The Builder’s Dog in his Hi-Vis coat was wary when he entered Will’s place. Were those Chihuahuas around? Nor scent nor sound nor scratch marks on the gate. All was well, except that he had a stretch of time, impossible to contemplate, without his mistress who could not take him on her sunshine holiday.
The food was good – exactly the same as at home, except for treats like scraps of Sunday dinner. The walks were OK, except that the Mistress was not there and Will and Mrs T avoided walking down BD’s home street. But the park and Abbot’s Hill were full of smells that humans were utterly unaware of.
It was coming down Abbot’s Hill one evening that BD gave Will his reward. Or was it the other way around? An urgent, complicated overlay of scented canine communication required close study, and BD was pleasantly surprised not to feel the lead jerk. Will, too, was fixed to the spot. He was listening to a Blackcap, perched in a suburban Japanese cherry tree, singing his heart out, ignoring the human and dog below.
As Will said later, there’s always something to be grateful for. And he enjoyed another little link as he researched this post: according to Wikipedia, the Blackcap’s song provided the theme for Saint Francis when that famous bird lover Olivier Messiaen wrote his Opera, Saint François d’Assise. Not just any bird then!
Blackcap by Ron Knight
Yesterday’s reflection seemed incomplete after I’d set it down, though I could not put my finger on why until I found this passage from the pioneering Anglican Franciscan, Father Andrew:
Try to keep a brave will. Minds may wander and hearts feel cold, but if the will is trudging on, however heavily, love is loyal.
The most costly service is really the truest service. it is all part of that spiritual mortification which is part of the inevitable process of the soul’s education.
Mortification is not a word that springs to my mind all that often – this is the first time I’ve tagged it on this blog in 18 months. Maybe I’m just such a big softie that I was rewarded with the snowdrop for the mini-motrification of trudging on with my litter picking. Well, I was glad to see the snowdrop. Laudato Si!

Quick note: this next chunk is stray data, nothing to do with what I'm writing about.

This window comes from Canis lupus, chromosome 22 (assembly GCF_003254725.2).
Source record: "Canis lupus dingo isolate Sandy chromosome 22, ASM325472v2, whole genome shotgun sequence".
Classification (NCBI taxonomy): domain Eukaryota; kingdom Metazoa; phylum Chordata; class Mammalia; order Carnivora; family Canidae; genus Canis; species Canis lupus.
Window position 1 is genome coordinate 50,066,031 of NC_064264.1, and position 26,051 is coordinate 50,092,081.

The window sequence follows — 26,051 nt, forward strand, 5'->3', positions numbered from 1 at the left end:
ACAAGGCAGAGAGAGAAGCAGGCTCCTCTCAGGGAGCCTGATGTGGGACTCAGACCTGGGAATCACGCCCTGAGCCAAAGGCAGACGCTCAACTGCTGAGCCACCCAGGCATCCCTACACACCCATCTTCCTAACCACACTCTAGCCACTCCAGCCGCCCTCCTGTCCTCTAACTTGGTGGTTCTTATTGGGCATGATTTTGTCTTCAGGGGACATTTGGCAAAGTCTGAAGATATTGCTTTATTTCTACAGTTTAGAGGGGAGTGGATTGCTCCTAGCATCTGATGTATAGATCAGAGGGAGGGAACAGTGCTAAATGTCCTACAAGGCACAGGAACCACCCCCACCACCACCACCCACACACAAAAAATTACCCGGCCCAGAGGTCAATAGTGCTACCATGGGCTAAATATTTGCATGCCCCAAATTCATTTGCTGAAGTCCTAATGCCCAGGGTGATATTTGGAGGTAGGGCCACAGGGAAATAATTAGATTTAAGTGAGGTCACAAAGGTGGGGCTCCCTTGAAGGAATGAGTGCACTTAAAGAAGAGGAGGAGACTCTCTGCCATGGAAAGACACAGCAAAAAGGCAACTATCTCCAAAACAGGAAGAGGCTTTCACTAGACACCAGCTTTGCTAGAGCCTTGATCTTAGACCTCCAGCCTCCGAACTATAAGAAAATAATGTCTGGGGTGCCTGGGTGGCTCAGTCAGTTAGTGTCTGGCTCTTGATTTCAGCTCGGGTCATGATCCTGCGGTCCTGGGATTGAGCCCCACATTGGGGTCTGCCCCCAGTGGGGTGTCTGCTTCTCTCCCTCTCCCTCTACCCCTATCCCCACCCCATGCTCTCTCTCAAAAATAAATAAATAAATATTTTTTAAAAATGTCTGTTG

by Agent Ajax/Bogmerlg
Observations to the Central Committee (CC) on Canine Human Interaction: Case Study of Noreen: Sheet 2
Triangulation of telepaths on earth is difficult with two Ossyrian receivers close together and a moving target but the intensity of the signal showed it was from nearby. Agent Alfie jerked his lead out of Will’s hand, ran a few metres away and sat on the grass. Chihuahuax’ ears are also excellent telepath receptors so we established that the signals came from a child’s buggy, pushed by Noreen.
It was Agent Hableehm! She had missed the return flight to Ossyria after the first expedition. When the Director had called agents to embark, she was locked in an Anderson shelter, unable to receive telepaths through the steel plates. She escaped when chasing a rat down a drain but found herself on the street with no desire to eat rats and no communication from the expedition.
Noreen had found her lying in the woods, ‘all skin and bones’, and taken her in. Not wishing the convalescent Jack Russell to pine indoors, she brought Hableehm out each evening in the buggy. Hableehm had telepathed her name to Noreen, a fine receptor for an adult human, but Noreen understood it as Melba. ‘Melba will soon be running round with Mitzi’, Noreen said to Will, ‘the vet says I look after her so well she has to get better.’
We had thought that Agent Hableehm had perished but that almost happened only after we had left her. Now we could take her home for rehabilitation.
‘I’m staying with Noreen,’ she insisted. ‘I owe my life to her. Life as a dog with Noreen is better than living in my solo pod where all is calm and all is grey. I enjoy being fed treats and being groomed. I enjoy walks, I even enjoyed chasing rats but I did not being locked up, that was even darker than pod life.
I like being Melba; life is short, life is sweet.’
Top photo: Agent Alfie